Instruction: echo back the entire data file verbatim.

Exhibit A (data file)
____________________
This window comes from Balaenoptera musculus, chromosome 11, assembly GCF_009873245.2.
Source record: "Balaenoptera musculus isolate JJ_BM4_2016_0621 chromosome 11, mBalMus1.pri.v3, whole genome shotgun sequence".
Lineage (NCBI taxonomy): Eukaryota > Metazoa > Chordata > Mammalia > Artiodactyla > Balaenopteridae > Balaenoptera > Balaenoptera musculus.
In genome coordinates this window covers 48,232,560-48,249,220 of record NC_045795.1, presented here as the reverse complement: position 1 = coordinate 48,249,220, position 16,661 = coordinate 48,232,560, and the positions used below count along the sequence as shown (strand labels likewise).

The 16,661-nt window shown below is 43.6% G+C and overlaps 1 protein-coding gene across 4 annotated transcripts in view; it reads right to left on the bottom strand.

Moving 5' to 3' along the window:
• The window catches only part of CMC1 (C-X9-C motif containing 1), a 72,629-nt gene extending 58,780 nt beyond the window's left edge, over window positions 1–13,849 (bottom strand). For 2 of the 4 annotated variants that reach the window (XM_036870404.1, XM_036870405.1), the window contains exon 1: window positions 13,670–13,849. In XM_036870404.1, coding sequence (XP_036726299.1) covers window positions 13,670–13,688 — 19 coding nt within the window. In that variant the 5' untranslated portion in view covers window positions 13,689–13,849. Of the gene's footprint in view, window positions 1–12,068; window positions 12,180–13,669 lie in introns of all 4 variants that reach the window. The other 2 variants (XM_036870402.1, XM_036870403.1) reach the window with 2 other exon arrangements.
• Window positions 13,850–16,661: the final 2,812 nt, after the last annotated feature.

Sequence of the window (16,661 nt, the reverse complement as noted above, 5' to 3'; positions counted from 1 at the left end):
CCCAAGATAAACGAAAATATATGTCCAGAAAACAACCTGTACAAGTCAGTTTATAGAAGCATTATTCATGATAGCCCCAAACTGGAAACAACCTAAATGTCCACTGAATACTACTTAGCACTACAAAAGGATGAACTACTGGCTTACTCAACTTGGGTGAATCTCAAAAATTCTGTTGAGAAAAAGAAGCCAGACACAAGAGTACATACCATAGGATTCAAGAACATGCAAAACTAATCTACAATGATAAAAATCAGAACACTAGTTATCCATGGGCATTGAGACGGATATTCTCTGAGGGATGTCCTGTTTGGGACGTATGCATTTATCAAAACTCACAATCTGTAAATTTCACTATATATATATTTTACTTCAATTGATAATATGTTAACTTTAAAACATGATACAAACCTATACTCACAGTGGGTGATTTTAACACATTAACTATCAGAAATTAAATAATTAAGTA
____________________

This window comes from Balaenoptera musculus, chromosome 11, assembly GCF_009873245.2.
Source record: "Balaenoptera musculus isolate JJ_BM4_2016_0621 chromosome 11, mBalMus1.pri.v3, whole genome shotgun sequence".
Lineage (NCBI taxonomy): Eukaryota > Metazoa > Chordata > Mammalia > Artiodactyla > Balaenopteridae > Balaenoptera > Balaenoptera musculus.
In genome coordinates this window covers 48,232,560-48,249,220 of record NC_045795.1, presented here as the reverse complement: position 1 = coordinate 48,249,220, position 16,661 = coordinate 48,232,560, and the positions used below count along the sequence as shown (strand labels likewise).

The 16,661-nt window shown below is 43.6% G+C and overlaps 1 protein-coding gene across 4 annotated transcripts in view; it reads right to left on the bottom strand.

Moving 5' to 3' along the window:
• The window catches only part of CMC1 (C-X9-C motif containing 1), a 72,629-nt gene extending 58,780 nt beyond the window's left edge, over window positions 1–13,849 (bottom strand). For 2 of the 4 annotated variants that reach the window (XM_036870404.1, XM_036870405.1), the window contains exon 1: window positions 13,670–13,849. In XM_036870404.1, coding sequence (XP_036726299.1) covers window positions 13,670–13,688 — 19 coding nt within the window. In that variant the 5' untranslated portion in view covers window positions 13,689–13,849. Of the gene's footprint in view, window positions 1–12,068; window positions 12,180–13,669 lie in introns of all 4 variants that reach the window. The other 2 variants (XM_036870402.1, XM_036870403.1) reach the window with 2 other exon arrangements.
• Window positions 13,850–16,661: the final 2,812 nt, after the last annotated feature.

Sequence of the window (16,661 nt, the reverse complement as noted above, 5' to 3'; positions counted from 1 at the left end):
CCCAAGATAAACGAAAATATATGTCCAGAAAACAACCTGTACAAGTCAGTTTATAGAAGCATTATTCATGATAGCCCCAAACTGGAAACAACCTAAATGTCCACTGAATACTACTTAGCACTACAAAAGGATGAACTACTGGCTTACTCAACTTGGGTGAATCTCAAAAATTCTGTTGAGAAAAAGAAGCCAGACACAAGAGTACATACCATAGGATTCAAGAACATGCAAAACTAATCTACAATGATAAAAATCAGAACACTAGTTATCCATGGGCATTGAGACGGATATTCTCTGAGGGATGTCCTGTTTGGGACGTATGCATTTATCAAAACTCACAATCTGTAAATTTCACTATATATATATTTTACTTCAATTGATAATATGTTAACTTTAAAACATGATACAAACCTATACTCACAGTGGGTGATTTTAACACATTAACTATCAGAAATTAAATAATTAAGTA